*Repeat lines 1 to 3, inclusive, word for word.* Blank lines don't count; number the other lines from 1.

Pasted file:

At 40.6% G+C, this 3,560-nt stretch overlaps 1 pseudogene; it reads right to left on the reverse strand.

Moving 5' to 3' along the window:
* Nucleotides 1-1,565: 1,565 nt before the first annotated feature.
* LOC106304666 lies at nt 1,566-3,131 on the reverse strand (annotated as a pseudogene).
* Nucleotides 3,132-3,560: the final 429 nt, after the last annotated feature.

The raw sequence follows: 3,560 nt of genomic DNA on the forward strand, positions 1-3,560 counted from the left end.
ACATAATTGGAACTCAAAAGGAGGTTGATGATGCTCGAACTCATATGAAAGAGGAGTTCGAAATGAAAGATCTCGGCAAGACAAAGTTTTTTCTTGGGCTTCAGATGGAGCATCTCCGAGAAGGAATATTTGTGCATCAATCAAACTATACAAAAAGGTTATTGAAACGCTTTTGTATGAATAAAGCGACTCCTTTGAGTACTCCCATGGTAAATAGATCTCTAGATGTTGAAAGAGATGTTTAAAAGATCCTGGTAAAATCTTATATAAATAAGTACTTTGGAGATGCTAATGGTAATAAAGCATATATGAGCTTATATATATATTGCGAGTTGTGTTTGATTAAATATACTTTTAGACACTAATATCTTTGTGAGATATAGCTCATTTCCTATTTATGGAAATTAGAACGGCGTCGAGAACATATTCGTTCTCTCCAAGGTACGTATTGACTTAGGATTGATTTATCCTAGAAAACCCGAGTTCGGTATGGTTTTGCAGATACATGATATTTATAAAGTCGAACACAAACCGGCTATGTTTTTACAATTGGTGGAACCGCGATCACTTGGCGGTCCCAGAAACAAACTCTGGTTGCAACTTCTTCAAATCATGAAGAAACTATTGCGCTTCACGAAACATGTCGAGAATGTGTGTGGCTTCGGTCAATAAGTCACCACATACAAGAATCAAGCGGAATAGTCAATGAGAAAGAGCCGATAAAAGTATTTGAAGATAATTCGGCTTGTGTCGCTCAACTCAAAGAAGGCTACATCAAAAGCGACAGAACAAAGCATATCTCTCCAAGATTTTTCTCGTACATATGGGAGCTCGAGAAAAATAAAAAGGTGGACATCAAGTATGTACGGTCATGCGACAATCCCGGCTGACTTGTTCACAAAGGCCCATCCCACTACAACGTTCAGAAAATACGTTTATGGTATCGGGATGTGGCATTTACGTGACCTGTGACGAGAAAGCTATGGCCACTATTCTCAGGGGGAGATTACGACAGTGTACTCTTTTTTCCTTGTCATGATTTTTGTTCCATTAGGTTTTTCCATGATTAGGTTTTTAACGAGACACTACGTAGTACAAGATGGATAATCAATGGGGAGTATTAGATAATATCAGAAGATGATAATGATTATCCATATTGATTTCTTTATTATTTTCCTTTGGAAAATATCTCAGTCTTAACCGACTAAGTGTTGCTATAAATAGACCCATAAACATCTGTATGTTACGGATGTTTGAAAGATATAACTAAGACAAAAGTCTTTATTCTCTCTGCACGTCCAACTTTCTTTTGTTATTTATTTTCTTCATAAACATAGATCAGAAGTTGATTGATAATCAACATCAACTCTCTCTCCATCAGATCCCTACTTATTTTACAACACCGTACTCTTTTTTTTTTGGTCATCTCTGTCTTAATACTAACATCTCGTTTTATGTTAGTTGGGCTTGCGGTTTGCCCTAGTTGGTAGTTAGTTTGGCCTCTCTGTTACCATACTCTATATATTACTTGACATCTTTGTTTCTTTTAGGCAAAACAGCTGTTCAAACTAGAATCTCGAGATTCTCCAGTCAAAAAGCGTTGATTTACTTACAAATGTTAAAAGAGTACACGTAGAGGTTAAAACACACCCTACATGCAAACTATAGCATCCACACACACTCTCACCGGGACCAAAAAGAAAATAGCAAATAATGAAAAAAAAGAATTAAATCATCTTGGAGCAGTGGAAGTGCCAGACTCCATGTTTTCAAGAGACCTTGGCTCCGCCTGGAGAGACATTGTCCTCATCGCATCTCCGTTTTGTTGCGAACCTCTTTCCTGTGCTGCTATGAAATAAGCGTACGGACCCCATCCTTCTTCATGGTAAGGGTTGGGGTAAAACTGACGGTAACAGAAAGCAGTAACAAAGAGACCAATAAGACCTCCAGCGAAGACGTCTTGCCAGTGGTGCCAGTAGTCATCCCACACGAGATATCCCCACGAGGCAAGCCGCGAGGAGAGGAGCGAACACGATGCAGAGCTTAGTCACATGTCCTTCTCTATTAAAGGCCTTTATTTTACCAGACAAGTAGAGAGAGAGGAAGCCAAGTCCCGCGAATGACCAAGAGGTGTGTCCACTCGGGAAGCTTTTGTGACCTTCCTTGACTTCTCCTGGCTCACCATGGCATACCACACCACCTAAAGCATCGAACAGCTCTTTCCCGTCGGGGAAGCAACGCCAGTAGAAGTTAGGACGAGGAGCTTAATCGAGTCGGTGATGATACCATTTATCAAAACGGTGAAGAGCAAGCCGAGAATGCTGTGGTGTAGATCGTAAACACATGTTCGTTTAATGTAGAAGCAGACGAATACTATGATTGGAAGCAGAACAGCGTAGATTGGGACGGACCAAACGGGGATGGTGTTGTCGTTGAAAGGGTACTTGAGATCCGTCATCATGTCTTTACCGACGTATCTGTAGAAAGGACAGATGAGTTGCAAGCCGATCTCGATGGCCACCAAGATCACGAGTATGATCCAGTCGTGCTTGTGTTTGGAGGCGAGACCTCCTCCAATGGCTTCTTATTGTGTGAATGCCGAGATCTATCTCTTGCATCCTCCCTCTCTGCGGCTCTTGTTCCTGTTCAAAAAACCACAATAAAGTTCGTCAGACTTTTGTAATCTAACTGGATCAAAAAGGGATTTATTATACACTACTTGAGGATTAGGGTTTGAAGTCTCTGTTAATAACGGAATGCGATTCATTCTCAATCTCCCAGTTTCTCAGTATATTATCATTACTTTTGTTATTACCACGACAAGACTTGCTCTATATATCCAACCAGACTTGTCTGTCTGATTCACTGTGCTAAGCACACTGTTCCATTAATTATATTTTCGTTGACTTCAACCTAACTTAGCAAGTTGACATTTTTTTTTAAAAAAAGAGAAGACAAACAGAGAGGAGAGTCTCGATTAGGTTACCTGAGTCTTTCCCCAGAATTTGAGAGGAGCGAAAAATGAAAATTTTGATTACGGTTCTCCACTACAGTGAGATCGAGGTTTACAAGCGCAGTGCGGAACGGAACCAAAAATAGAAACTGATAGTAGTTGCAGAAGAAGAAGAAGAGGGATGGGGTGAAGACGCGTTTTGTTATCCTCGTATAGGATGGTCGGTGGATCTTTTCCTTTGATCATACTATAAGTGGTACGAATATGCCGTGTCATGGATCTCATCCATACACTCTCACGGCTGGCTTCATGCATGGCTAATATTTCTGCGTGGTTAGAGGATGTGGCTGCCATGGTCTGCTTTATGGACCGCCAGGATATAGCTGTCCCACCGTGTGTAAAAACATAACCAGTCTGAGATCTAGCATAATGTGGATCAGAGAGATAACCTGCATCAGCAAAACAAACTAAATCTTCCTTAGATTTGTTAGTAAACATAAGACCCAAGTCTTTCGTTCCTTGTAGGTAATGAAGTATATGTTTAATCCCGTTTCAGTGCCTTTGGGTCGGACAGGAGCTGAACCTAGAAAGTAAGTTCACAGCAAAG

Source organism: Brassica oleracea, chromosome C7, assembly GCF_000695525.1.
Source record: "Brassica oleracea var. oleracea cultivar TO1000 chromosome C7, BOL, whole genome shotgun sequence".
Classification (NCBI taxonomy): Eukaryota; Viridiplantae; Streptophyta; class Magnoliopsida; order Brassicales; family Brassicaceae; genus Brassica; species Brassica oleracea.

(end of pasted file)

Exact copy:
At 40.6% G+C, this 3,560-nt stretch overlaps 1 pseudogene; it reads right to left on the reverse strand.

Moving 5' to 3' along the window:
* Nucleotides 1-1,565: 1,565 nt before the first annotated feature.